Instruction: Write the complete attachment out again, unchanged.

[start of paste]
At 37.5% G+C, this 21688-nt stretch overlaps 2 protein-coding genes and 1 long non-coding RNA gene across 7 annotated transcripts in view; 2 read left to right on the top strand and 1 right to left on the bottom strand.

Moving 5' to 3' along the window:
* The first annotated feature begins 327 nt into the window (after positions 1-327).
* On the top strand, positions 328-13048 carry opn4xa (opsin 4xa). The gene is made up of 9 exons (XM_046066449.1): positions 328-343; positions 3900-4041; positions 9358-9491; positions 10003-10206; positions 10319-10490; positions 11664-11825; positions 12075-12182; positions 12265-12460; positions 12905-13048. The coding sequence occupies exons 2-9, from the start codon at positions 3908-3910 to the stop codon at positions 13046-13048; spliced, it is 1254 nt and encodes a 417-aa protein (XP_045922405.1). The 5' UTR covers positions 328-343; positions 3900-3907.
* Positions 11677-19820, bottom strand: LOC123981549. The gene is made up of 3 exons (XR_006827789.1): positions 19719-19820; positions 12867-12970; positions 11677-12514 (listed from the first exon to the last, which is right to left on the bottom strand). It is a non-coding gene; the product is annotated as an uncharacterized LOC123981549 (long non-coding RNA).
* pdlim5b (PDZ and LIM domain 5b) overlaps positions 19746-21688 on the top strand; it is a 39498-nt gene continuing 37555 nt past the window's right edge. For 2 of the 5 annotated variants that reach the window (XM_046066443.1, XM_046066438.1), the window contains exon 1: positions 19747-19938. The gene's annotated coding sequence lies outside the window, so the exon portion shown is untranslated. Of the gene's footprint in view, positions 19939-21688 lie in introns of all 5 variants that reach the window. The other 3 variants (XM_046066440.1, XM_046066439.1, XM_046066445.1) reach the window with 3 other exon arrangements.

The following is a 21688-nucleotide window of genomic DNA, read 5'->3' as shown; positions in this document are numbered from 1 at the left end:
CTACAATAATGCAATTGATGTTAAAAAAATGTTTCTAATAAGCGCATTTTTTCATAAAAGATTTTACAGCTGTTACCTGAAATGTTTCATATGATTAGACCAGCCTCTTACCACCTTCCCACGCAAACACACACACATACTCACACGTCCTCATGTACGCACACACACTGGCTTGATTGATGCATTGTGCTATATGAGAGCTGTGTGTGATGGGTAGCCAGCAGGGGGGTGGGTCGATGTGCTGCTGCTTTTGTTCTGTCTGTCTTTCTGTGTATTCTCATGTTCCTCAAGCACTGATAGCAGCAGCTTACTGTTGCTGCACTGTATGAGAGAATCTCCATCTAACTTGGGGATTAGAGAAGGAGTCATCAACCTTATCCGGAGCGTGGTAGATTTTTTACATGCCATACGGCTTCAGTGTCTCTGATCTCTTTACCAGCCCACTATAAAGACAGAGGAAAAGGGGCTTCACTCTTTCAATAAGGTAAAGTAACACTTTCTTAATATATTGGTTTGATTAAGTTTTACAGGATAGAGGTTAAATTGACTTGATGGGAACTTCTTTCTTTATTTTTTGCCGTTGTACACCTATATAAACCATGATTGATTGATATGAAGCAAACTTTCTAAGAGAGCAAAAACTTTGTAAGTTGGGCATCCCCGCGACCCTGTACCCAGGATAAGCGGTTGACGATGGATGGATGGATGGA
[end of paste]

At 37.5% G+C, this 21688-nt stretch overlaps 2 protein-coding genes and 1 long non-coding RNA gene across 7 annotated transcripts in view; 2 read left to right on the top strand and 1 right to left on the bottom strand.

Moving 5' to 3' along the window:
* The first annotated feature begins 327 nt into the window (after positions 1-327).
* On the top strand, positions 328-13048 carry opn4xa (opsin 4xa). The gene is made up of 9 exons (XM_046066449.1): positions 328-343; positions 3900-4041; positions 9358-9491; positions 10003-10206; positions 10319-10490; positions 11664-11825; positions 12075-12182; positions 12265-12460; positions 12905-13048. The coding sequence occupies exons 2-9, from the start codon at positions 3908-3910 to the stop codon at positions 13046-13048; spliced, it is 1254 nt and encodes a 417-aa protein (XP_045922405.1). The 5' UTR covers positions 328-343; positions 3900-3907.
* Positions 11677-19820, bottom strand: LOC123981549. The gene is made up of 3 exons (XR_006827789.1): positions 19719-19820; positions 12867-12970; positions 11677-12514 (listed from the first exon to the last, which is right to left on the bottom strand). It is a non-coding gene; the product is annotated as an uncharacterized LOC123981549 (long non-coding RNA).
* pdlim5b (PDZ and LIM domain 5b) overlaps positions 19746-21688 on the top strand; it is a 39498-nt gene continuing 37555 nt past the window's right edge. For 2 of the 5 annotated variants that reach the window (XM_046066443.1, XM_046066438.1), the window contains exon 1: positions 19747-19938. The gene's annotated coding sequence lies outside the window, so the exon portion shown is untranslated. Of the gene's footprint in view, positions 19939-21688 lie in introns of all 5 variants that reach the window. The other 3 variants (XM_046066440.1, XM_046066439.1, XM_046066445.1) reach the window with 3 other exon arrangements.

The following is a 21688-nucleotide window of genomic DNA, read 5'->3' as shown; positions in this document are numbered from 1 at the left end:
CTACAATAATGCAATTGATGTTAAAAAAATGTTTCTAATAAGCGCATTTTTTCATAAAAGATTTTACAGCTGTTACCTGAAATGTTTCATATGATTAGACCAGCCTCTTACCACCTTCCCACGCAAACACACACACATACTCACACGTCCTCATGTACGCACACACACTGGCTTGATTGATGCATTGTGCTATATGAGAGCTGTGTGTGATGGGTAGCCAGCAGGGGGGTGGGTCGATGTGCTGCTGCTTTTGTTCTGTCTGTCTTTCTGTGTATTCTCATGTTCCTCAAGCACTGATAGCAGCAGCTTACTGTTGCTGCACTGTATGAGAGAATCTCCATCTAACTTGGGGATTAGAGAAGGAGTCATCAACCTTATCCGGAGCGTGGTAGATTTTTTACATGCCATACGGCTTCAGTGTCTCTGATCTCTTTACCAGCCCACTATAAAGACAGAGGAAAAGGGGCTTCACTCTTTCAATAAGGTAAAGTAACACTTTCTTAATATATTGGTTTGATTAAGTTTTACAGGATAGAGGTTAAATTGACTTGATGGGAACTTCTTTCTTTATTTTTTGCCGTTGTACACCTATATAAACCATGATTGATTGATATGAAGCAAACTTTCTAAGAGAGCAAAAACTTTGTAAGTTGGGCATCCCCGCGACCCTGTACCCAGGATAAGCGGTTGACGATGGATGGATGGATGGA